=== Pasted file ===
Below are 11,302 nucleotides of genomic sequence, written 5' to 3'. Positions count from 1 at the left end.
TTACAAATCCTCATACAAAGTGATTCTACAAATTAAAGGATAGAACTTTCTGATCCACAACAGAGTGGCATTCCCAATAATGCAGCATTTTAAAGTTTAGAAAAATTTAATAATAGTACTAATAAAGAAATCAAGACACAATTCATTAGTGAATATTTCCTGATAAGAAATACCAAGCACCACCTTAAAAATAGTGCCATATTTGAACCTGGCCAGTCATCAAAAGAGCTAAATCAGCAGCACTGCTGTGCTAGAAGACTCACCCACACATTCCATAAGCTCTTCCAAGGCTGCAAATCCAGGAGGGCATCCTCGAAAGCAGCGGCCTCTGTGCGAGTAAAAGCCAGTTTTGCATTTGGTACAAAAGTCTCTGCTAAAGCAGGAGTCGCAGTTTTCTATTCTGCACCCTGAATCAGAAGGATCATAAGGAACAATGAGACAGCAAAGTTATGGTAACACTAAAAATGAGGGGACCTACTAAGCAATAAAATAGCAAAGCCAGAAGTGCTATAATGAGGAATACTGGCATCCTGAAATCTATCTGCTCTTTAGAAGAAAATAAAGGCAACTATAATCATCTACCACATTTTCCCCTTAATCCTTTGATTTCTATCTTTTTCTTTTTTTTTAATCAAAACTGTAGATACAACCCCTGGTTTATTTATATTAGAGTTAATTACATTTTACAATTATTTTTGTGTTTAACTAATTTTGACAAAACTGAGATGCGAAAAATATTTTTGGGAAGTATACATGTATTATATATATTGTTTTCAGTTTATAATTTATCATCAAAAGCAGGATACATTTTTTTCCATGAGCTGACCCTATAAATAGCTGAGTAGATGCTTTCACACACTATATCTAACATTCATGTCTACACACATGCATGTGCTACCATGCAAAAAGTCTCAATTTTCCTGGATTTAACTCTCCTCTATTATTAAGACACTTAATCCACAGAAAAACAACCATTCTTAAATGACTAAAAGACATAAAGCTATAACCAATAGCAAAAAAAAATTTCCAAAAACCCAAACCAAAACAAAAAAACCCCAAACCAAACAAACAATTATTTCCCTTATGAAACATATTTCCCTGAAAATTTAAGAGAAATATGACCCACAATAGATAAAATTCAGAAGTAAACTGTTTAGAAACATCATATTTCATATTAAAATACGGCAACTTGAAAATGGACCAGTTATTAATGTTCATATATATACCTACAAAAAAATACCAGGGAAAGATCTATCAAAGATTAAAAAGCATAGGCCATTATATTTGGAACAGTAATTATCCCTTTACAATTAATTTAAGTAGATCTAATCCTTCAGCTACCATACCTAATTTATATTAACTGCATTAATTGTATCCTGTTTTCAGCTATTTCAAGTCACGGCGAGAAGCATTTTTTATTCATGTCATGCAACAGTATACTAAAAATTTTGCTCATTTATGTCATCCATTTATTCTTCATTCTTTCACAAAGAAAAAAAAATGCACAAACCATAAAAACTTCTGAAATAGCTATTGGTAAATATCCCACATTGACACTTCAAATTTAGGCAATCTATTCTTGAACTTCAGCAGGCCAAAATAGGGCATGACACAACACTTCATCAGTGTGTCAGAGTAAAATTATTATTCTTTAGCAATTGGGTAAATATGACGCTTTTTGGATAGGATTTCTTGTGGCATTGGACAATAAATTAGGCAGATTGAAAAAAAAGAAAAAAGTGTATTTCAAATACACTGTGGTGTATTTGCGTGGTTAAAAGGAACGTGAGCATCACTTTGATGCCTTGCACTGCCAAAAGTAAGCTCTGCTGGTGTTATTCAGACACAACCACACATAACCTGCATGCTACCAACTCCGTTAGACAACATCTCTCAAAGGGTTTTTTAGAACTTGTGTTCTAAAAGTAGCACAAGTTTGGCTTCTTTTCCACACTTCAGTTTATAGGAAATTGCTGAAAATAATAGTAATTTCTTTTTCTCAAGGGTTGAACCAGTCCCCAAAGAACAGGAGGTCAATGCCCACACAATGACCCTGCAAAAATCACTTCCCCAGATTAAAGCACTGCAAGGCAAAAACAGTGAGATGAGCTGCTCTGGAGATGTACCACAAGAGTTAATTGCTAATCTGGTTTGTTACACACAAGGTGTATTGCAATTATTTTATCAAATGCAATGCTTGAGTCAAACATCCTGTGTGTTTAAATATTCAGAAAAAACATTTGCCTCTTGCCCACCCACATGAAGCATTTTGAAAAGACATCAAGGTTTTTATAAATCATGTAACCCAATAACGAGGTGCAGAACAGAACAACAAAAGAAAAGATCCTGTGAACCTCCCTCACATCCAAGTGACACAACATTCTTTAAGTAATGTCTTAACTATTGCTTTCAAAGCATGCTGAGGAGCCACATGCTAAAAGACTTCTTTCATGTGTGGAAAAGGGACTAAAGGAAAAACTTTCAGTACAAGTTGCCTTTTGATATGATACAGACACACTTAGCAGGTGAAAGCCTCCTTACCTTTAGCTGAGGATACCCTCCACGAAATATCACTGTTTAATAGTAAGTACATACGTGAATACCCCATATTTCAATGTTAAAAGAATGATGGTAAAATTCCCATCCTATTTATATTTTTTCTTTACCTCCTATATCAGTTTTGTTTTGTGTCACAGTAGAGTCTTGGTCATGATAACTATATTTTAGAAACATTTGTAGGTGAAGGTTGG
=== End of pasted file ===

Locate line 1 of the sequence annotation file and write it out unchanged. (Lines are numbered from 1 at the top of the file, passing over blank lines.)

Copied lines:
Below are 11,302 nucleotides of genomic sequence, written 5' to 3'. Positions count from 1 at the left end.